March 28, 2013

Playing Another Karloff: Thursday's Child (1943)

video

It is impossible to overstate the impact of James Whale’s Frankenstein (1931) and how Boris Karloff’s stunning box-headed Monster became an instant icon, recognized the world over. In short order, The Monster was sampled in cartoons and films as a reference or a comedy foil, appearing with, among others, Betty Boop, Mickey Mouse, the Ritz Brothers and Olsen and Johnson.

In what may be its first British cameo, The Monster appeared in 1943’s Thursday’s Child, a title catalogued by Frankenstein expert Don Glut, but frustratingly unseen until now. The film has surfaced and we can enjoy The Monster’s scene, which I’ve isolated in the clip posted above. The whole film is up on YouTube.

Thursday’s Child, featuring 13-year old Sally Ann Howes in her film debut, is about a young girl whose movie stardom creates conflict within her family. Stewart Granger, a British star before his late-Forties move to Hollywood, appears as the girl’s father.

The Monster’s scene comes roughly 39 minutes into the proceedings. Set in a film studios’ commissary, the girl’s mother, played by Kathleen O’Regan, is in a cafeteria line, unaware that an actor in Frankenstein Monster makeup stands behind her. Another extra, dressed as a Nazi officer, greets him. “Hello Jack!” he says, “Playing another Karloff?”. 

When O’Regan starts to leave, the Frankenstein character holds her back: “You’ve forgotten your pudding, Madam!”. She turns and we get a tight closeup of The Monster. Watch the reaction.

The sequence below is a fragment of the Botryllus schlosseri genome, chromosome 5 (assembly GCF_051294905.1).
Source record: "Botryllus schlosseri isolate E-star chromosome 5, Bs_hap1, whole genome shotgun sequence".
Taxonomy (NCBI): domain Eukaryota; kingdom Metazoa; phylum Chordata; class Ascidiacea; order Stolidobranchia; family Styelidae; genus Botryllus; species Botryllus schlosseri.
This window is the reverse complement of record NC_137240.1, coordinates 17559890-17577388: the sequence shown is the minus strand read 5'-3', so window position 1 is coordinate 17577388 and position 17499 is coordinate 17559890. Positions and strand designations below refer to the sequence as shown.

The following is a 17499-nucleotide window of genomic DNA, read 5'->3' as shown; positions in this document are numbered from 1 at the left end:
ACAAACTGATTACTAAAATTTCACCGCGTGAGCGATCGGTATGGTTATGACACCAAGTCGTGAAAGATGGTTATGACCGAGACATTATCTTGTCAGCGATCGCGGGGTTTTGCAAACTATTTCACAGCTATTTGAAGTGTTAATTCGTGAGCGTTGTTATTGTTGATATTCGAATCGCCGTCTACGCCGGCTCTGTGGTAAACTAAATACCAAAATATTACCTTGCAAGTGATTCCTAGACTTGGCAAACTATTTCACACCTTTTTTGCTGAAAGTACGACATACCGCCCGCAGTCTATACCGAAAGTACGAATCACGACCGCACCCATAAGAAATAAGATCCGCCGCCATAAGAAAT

This Frankenstein Monster wears a white smock and crude but effective makeup with long, wispy hair. In closeup, the makeup is a bit more elaborate, textured for effect. The film was makeup man Bob Clark’s first screen credit. His career stretched until 1967.

Young Sally Ann Howes was discovered by her next-door neighbor, writer and director Rodney Ackland. She would go on to an exceptional career, running well into the 90s, as a singer and actress in films, theater and television.

Thursday’s Child was produced at the Welwyn Garden Studios in Hertfordshire, a facility used for quota quickies, b-movies, a Bulldog Drummond film, and picking up the overflow from Elstree Studios. Alfred Hitchcock made The 39 Steps (1935) here and returned to make a couple of propaganda shorts in 1944. Famous films include the crime classic Brighton Rock (1947) and The Dark Eyes of London, aka The Human Monster (1939), an Edgar Wallace mystery-horror starring the visiting Bela Lugosi. Welwyn Studios, originally built in 1928 and showing its age fell into progressive disuse by the late Forties and was sold off for warehouse space in 1950. The site was leveled in 2007.